Mike Lynch defends himself in Autonomy fraud trial


British tech magnate Mike Lynch has appeared in court in the US to rebut claims that he committed fraud to inflate the value of his company ahead of its sale to Hewlett-Packard in 2011.

He told the jury that he was uninvolved with the transactions that had been described in the trial, reportedly describing watching the proceedings as “surreal”.

Mr Lynch co-founded the software firm Autonomy in 1996, which grew to be one of the UK’s biggest companies.

An entrepreneur who once drew comparisons to Bill Gates and Steve Jobs, he now faces up to 25 years in prison if convicted.

Prosecutors in San Francisco have spent weeks questioning witnesses, aiming to convince the jury of their case.

They claim that Mr Lynch was the “driving force” behind a scheme, using back-dated contracts and other manoeuvres to inflate the value of the firm, which ultimately sold for more than $11bn (£8.6bn).

At the time, the deal ranked as the largest-ever takeover of a British technology business.

Just a year later, HP wrote down the value of Autonomy by $8.8bn.

HP claimed it had been duped into overpaying for the company, which was known for software that could extract useful information from “unstructured” sources such as phone calls, emails or video.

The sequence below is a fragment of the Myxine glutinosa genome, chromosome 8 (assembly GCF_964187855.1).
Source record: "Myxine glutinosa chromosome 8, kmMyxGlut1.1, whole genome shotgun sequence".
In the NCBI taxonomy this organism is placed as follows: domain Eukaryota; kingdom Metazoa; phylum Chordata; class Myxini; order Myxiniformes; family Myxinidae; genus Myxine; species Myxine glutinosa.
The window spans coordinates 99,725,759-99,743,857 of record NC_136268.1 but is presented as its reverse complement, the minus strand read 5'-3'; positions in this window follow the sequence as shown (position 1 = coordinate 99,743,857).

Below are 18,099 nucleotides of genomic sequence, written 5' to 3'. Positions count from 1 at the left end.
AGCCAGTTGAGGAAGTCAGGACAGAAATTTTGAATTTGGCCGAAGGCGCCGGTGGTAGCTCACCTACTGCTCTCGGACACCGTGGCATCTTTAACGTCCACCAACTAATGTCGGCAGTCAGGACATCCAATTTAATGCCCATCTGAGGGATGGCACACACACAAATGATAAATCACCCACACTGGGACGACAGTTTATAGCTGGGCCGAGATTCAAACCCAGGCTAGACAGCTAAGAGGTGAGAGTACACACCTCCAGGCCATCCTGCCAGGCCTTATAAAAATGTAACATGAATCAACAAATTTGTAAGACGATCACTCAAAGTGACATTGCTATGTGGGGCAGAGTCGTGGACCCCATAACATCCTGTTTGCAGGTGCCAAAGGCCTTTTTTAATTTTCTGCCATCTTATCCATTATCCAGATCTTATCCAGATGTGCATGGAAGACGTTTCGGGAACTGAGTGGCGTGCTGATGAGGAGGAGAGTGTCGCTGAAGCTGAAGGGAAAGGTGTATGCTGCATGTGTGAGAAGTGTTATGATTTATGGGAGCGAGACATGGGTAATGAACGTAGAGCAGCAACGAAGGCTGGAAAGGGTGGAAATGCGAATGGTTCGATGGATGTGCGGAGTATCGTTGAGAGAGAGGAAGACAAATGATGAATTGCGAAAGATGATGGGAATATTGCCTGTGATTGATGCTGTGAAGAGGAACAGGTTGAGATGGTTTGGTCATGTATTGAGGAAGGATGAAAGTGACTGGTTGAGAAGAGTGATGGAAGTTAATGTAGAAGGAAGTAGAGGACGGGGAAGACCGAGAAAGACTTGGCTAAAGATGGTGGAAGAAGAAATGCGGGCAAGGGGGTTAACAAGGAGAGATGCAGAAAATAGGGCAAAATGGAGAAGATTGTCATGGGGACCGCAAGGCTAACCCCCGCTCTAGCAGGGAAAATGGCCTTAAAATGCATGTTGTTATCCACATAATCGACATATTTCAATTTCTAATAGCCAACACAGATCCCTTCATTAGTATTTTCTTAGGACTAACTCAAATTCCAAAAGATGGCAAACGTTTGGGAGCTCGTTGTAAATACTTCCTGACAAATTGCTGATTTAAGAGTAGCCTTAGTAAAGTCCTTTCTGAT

Mr Lynch’s team has argued that HP did not properly vet the deal.

It has also worked to distance Mr Lynch from other executives, including its former chief financial office, who was already successfully prosecuted for fraud.

Under questioning from his lawyer on Thursday, Mr Lynch said his focus at the firm was technology and marketing and he left others in charge of the numbers.

He made the case that business was complex, saying: “If you take a microscope to a spotless kitchen you’ll find bacteria.”

Mr Lynch, a former UK government adviser who sat on the boards of the BBC and the British Library, vigorously fought attempts to bring him to trial in the US.

He was eventually extradited after a UK judge ruled in favour of HP in a similar civil fraud case in 2022. HP is seeking a reported $4bn in that case.

As well as Mr Lynch, Autonomy’s former finance executive Stephen Chamberlain is also on trial.


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